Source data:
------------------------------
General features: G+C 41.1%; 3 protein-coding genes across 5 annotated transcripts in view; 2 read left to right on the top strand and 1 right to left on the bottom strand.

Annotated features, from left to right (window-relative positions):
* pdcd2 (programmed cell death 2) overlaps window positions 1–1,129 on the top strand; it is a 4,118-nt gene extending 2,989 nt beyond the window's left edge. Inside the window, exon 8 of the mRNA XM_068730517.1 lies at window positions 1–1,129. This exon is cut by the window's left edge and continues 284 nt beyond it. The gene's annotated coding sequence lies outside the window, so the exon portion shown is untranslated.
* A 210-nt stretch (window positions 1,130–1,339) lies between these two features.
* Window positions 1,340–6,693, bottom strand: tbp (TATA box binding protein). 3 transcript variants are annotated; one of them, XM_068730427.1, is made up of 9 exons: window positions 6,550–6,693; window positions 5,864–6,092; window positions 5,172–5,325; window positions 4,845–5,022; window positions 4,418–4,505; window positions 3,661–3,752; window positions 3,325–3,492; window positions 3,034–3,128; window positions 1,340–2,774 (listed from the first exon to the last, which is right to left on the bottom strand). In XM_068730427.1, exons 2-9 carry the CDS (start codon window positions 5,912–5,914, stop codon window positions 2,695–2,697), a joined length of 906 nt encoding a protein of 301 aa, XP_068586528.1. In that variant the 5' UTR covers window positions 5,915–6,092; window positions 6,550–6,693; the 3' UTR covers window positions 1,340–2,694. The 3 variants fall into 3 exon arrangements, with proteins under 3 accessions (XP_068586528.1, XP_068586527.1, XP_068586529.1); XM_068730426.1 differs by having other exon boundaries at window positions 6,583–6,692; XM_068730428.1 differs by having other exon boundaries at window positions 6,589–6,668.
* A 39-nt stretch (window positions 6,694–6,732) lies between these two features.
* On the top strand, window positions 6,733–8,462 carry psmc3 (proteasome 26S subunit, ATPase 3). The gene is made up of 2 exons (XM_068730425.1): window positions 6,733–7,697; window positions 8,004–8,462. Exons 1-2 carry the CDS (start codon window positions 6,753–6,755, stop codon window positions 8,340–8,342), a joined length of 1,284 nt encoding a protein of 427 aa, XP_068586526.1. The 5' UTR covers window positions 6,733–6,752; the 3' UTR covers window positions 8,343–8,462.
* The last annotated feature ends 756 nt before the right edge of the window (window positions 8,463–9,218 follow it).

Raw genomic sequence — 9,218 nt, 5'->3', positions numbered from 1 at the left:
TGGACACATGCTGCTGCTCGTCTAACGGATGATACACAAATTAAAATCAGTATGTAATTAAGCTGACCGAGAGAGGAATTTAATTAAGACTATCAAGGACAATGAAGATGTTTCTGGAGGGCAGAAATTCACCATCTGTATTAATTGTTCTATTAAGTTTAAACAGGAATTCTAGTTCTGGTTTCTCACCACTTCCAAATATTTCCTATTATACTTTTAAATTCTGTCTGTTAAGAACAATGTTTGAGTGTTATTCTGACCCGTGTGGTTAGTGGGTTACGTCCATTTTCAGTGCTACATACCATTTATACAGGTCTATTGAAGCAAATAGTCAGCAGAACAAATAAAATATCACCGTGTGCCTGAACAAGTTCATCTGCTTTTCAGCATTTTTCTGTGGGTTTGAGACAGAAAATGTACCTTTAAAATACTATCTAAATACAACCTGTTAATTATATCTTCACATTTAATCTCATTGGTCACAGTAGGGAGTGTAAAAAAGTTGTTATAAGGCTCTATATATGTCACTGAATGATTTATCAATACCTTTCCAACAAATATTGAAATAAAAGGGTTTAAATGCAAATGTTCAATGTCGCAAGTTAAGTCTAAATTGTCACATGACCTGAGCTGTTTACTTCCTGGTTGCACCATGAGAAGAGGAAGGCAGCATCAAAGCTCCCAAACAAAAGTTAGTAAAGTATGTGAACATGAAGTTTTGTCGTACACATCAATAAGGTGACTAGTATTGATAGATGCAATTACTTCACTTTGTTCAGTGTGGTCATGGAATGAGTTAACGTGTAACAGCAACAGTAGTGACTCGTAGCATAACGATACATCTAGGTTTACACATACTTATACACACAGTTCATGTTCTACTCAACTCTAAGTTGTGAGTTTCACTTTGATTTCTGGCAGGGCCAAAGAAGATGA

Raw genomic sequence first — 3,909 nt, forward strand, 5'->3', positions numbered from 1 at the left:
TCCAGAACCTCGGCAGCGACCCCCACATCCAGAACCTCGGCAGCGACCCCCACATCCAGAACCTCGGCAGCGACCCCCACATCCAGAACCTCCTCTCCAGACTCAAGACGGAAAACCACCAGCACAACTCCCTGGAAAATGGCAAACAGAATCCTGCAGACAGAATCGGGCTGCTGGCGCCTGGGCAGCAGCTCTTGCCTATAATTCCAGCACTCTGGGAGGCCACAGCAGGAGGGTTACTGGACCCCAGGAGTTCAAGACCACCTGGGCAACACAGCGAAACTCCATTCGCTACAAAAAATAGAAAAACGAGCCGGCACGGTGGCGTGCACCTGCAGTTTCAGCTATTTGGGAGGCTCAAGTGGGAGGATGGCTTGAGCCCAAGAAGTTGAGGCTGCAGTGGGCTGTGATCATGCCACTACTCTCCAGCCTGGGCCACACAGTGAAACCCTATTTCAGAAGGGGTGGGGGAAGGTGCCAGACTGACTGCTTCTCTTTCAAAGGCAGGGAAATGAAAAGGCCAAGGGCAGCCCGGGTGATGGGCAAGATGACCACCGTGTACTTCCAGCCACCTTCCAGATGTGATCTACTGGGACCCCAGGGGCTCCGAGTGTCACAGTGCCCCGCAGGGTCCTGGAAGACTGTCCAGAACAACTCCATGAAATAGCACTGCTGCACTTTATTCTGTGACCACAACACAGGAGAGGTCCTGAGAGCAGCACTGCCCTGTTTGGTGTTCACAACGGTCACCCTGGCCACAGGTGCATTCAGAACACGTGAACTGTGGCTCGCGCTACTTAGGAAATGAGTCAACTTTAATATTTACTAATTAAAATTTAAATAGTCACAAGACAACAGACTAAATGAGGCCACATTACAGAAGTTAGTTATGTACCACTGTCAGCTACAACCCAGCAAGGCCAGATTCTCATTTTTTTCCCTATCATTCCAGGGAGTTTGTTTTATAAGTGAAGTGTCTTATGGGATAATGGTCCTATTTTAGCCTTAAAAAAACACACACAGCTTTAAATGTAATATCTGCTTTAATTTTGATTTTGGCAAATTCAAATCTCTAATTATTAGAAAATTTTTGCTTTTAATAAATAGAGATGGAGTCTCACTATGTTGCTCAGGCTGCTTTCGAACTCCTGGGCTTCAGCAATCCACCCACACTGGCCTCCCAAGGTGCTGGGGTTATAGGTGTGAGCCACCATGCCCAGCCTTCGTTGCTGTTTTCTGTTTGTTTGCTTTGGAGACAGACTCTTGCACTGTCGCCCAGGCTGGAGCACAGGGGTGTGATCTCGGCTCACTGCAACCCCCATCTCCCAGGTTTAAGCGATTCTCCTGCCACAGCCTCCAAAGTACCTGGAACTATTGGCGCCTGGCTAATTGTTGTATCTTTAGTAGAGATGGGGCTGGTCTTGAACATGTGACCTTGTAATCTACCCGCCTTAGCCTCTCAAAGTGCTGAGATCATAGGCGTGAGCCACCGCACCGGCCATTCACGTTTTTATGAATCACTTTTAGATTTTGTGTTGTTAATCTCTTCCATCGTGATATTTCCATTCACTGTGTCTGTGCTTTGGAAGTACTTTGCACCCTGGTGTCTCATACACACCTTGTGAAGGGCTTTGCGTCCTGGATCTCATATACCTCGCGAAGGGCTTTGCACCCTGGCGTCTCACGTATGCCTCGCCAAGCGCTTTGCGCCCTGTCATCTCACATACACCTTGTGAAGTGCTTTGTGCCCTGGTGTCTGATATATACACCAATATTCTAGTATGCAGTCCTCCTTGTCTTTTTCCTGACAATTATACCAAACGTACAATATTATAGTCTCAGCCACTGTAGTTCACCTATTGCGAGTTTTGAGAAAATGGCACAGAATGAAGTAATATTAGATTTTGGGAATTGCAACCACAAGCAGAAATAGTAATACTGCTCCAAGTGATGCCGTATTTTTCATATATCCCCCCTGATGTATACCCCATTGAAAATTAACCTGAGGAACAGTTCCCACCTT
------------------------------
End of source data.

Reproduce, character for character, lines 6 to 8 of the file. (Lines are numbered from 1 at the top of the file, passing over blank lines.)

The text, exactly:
* A 39-nt stretch (window positions 6,694–6,732) lies between these two features.
* On the top strand, window positions 6,733–8,462 carry psmc3 (proteasome 26S subunit, ATPase 3). The gene is made up of 2 exons (XM_068730425.1): window positions 6,733–7,697; window positions 8,004–8,462. Exons 1-2 carry the CDS (start codon window positions 6,753–6,755, stop codon window positions 8,340–8,342), a joined length of 1,284 nt encoding a protein of 427 aa, XP_068586526.1. The 5' UTR covers window positions 6,733–6,752; the 3' UTR covers window positions 8,343–8,462.
* The last annotated feature ends 756 nt before the right edge of the window (window positions 8,463–9,218 follow it).